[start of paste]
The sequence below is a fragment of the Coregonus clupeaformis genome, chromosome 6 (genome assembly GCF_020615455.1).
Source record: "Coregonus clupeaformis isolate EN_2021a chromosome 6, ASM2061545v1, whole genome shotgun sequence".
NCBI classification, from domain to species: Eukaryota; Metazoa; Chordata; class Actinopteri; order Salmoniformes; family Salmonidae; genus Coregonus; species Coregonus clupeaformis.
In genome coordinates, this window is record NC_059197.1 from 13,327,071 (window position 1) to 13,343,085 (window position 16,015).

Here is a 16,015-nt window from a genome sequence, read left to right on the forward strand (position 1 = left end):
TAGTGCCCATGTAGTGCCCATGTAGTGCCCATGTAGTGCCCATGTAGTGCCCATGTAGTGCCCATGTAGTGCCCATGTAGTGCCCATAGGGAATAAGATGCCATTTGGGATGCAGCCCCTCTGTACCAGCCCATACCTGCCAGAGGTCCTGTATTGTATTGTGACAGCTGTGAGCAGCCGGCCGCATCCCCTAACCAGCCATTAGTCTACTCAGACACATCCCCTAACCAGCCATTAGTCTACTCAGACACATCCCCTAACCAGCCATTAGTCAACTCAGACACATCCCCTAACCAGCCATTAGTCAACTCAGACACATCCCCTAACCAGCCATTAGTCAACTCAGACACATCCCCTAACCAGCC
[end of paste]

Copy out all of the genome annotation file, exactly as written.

The sequence below is a fragment of the Coregonus clupeaformis genome, chromosome 6 (genome assembly GCF_020615455.1).
Source record: "Coregonus clupeaformis isolate EN_2021a chromosome 6, ASM2061545v1, whole genome shotgun sequence".
NCBI classification, from domain to species: Eukaryota; Metazoa; Chordata; class Actinopteri; order Salmoniformes; family Salmonidae; genus Coregonus; species Coregonus clupeaformis.
In genome coordinates, this window is record NC_059197.1 from 13,327,071 (window position 1) to 13,343,085 (window position 16,015).

Here is a 16,015-nt window from a genome sequence, read left to right on the forward strand (position 1 = left end):
TAGTGCCCATGTAGTGCCCATGTAGTGCCCATGTAGTGCCCATGTAGTGCCCATGTAGTGCCCATGTAGTGCCCATGTAGTGCCCATAGGGAATAAGATGCCATTTGGGATGCAGCCCCTCTGTACCAGCCCATACCTGCCAGAGGTCCTGTATTGTATTGTGACAGCTGTGAGCAGCCGGCCGCATCCCCTAACCAGCCATTAGTCTACTCAGACACATCCCCTAACCAGCCATTAGTCTACTCAGACACATCCCCTAACCAGCCATTAGTCAACTCAGACACATCCCCTAACCAGCCATTAGTCAACTCAGACACATCCCCTAACCAGCCATTAGTCAACTCAGACACATCCCCTAACCAGCC